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“DNA-based NANOdevices for the point-of-care electrochemical detection of AntiBodies”

Periodic Reporting for period 1 - DNA-NANO-AB (“DNA-based NANOdevices for the point-of-care electrochemical detection of AntiBodies”)

Reporting period: 2020-03-01 to 2022-02-28

The present fellowship proposes the development and characterization of electrochemical platforms to monitor the quantitative detection of clinically-relevant antibodies, that will be rapid, specific, convenient and selective enough to be employed directly in complex samples, such as blood serum and whole blood.
The detection of specific antibodies and other diagnostic proteins plays a crucial role in the diagnosis of many diseases, infections and pathologies and despite their widespread use current detection methods are either cumbersome, multi-step and laboratory-bound processes (i.e. ELISA, western blot) or only qualitative or semi-quantitative (i.e. later flow immunoassay). In response to that, the electrochemical platform we proposed may prove to be well positioned for adaptation to point-of-care diagnostics by allowing a quantitative detection of multiple specific antibodies.
To do so, I employ the designability and versatility of synthetic DNA sequences those can be used as scaffolds to create antibody-responsive nanodevices and I take advantage of the positive feature of electrochemical detection that include interference-free measurements in complex matrices, low-cost instrumentation and mass-producible sensors.

To reach the proposed objectives I will undertake the following tasks:
i) Rational design and study of different DNA-based strategies (conformational change, proximity-based approach, etc.) to improve antibodies measurement precision.

ii) Development, exploration and optimization of versatile electrochemical platforms for an orthogonal multiplex antibodies measurement and signal amplification.

iii) Adaptation of the developed platforms onto disposable electrode surface.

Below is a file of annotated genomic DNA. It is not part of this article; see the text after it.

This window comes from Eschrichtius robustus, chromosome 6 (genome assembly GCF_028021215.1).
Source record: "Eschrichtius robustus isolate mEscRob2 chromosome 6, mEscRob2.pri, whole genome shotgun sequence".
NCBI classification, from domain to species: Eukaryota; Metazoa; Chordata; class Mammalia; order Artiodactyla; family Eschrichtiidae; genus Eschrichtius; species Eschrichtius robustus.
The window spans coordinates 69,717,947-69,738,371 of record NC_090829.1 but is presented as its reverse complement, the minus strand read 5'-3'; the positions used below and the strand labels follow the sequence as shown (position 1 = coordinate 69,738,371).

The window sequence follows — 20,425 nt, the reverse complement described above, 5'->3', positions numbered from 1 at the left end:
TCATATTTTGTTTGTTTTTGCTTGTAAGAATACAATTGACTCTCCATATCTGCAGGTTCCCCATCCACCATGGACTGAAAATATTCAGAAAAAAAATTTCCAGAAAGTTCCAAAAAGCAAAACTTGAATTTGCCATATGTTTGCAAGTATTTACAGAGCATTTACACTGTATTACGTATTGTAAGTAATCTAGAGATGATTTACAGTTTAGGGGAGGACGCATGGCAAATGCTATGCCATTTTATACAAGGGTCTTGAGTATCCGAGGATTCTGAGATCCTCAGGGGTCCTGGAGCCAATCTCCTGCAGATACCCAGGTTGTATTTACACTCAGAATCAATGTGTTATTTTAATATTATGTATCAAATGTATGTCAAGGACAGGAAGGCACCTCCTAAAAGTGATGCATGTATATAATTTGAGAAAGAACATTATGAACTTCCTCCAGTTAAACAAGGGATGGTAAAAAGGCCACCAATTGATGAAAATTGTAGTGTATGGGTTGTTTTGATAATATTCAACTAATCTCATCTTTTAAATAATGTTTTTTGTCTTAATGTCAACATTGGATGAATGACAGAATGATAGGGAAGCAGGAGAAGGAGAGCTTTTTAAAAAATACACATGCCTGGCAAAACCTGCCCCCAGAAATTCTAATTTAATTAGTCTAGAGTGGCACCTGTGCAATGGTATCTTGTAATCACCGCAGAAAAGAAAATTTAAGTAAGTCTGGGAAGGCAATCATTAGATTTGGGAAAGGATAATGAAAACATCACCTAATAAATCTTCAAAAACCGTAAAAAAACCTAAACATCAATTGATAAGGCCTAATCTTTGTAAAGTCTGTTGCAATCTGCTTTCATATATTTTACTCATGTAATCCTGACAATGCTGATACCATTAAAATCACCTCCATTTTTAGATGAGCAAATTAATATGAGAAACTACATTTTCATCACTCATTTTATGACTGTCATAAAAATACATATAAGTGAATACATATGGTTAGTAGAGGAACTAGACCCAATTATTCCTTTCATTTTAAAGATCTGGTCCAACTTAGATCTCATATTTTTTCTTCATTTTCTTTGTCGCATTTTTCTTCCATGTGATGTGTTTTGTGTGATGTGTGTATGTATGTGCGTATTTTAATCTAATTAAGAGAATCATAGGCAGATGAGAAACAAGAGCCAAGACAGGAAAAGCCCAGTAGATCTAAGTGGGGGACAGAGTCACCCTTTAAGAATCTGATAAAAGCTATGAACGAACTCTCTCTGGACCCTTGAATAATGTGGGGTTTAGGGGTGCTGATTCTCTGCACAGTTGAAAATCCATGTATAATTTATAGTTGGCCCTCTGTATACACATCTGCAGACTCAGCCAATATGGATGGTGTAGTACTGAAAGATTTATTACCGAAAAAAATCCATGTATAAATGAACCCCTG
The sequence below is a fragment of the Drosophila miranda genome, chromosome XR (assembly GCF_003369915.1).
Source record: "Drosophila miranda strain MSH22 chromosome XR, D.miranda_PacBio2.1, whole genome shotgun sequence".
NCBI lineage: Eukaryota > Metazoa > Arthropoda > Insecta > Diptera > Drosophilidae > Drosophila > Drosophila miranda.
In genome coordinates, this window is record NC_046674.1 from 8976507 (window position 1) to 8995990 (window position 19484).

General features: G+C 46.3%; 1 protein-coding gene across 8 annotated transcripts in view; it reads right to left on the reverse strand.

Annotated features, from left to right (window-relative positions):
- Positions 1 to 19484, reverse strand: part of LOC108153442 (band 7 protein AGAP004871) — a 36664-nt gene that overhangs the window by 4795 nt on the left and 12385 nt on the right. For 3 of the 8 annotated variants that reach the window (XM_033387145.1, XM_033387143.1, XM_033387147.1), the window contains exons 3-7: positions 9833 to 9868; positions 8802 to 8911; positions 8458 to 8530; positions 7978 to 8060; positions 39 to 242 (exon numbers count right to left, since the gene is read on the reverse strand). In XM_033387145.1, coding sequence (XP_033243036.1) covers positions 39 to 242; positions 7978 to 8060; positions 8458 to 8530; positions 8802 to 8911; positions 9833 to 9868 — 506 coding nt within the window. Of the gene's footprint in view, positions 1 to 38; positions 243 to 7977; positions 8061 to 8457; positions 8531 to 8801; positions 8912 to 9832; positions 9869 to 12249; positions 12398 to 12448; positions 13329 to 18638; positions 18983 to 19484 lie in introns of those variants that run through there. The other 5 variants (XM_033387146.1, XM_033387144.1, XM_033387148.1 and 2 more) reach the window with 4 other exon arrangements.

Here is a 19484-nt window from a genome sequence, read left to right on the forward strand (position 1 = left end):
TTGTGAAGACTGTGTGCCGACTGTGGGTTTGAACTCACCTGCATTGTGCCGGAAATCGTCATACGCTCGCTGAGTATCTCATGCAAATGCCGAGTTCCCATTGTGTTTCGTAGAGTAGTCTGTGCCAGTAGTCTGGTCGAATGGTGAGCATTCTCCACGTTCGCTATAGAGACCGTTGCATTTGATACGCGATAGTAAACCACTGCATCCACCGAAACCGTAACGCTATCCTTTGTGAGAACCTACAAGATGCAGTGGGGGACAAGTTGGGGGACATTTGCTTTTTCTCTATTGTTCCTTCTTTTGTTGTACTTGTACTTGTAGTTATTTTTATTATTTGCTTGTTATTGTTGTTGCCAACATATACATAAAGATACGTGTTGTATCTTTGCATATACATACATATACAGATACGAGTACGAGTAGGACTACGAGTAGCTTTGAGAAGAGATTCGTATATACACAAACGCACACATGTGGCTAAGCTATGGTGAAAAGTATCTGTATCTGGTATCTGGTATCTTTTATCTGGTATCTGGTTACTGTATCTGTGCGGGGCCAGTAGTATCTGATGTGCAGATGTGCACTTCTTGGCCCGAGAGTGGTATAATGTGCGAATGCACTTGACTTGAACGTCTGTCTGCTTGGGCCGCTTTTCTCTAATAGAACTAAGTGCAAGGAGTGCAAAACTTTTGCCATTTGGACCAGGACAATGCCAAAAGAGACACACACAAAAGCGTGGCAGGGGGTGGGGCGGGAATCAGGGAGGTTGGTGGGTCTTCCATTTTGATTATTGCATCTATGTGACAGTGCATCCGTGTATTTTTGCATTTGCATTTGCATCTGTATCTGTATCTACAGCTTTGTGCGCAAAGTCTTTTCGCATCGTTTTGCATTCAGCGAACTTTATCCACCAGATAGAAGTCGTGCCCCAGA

iv) Application of the developed electrochemical platforms for the analysis of representative real samples.
During this reporting period, we have worked on the optimization and development of the electrochemical DNA-based platform for clinically-relevant antibodies detection. The system takes the advantages of the unique properties of nucleic acid strands and of the positive feature of electrochemical detection that include interference-free measurements in complex matrices, low-cost instrumentation and mass-producible sensors.
Synthetic DNA sequences were used not as recognition elements for the target antibody but only as a scaffold to attach and conjugate the antibody recognition elements (antigens), redox reporter molecules (for example methylene blue) and molecules that allow attachment to the electrode surface.
The general idea has been to exploit a well-known DNA-based reaction named “toehold mediated strand displacement reaction (TMSD)” and to induce its activation exclusively in the presence of the target antibody. Specifically, the system is composed by a DNA capture probe immobilized onto the surface of a disposable electrode, a redox-labeled duplex complex and a pair of antigen-conjugated strand designed to co-localize and form the input strand for the TMSD exclusively upon the binding of the specific antibody to its antigens. In the presence of the antibody the redox-labeled strand is released from the duplex complex so producing a decrease of the electrochemical measurable signal due to its moving far from the electrode surface.